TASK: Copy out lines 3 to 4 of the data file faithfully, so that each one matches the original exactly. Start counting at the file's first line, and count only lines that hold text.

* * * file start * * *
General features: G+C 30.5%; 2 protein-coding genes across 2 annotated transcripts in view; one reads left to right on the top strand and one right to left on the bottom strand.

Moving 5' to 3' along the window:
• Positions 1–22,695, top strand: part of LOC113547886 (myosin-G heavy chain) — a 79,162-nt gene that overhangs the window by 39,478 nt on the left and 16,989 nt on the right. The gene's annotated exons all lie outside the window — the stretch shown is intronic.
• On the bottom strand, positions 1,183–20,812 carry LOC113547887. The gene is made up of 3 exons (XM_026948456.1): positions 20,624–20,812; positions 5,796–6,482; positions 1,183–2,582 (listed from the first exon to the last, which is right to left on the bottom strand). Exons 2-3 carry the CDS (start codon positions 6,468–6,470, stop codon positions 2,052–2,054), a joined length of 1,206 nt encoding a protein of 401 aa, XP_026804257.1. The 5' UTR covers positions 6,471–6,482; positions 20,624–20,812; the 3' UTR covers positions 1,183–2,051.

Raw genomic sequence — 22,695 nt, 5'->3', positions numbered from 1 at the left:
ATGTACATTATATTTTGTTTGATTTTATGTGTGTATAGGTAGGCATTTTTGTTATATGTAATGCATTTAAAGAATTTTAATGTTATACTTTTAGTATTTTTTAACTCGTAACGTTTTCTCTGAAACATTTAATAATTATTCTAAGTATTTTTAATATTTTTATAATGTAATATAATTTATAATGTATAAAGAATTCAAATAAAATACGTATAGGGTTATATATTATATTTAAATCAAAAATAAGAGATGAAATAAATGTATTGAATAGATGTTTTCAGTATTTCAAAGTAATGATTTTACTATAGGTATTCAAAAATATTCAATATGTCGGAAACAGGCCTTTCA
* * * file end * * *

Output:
• Positions 1–22,695, top strand: part of LOC113547886 (myosin-G heavy chain) — a 79,162-nt gene that overhangs the window by 39,478 nt on the left and 16,989 nt on the right. The gene's annotated exons all lie outside the window — the stretch shown is intronic.
• On the bottom strand, positions 1,183–20,812 carry LOC113547887. The gene is made up of 3 exons (XM_026948456.1): positions 20,624–20,812; positions 5,796–6,482; positions 1,183–2,582 (listed from the first exon to the last, which is right to left on the bottom strand). Exons 2-3 carry the CDS (start codon positions 6,468–6,470, stop codon positions 2,052–2,054), a joined length of 1,206 nt encoding a protein of 401 aa, XP_026804257.1. The 5' UTR covers positions 6,471–6,482; positions 20,624–20,812; the 3' UTR covers positions 1,183–2,051.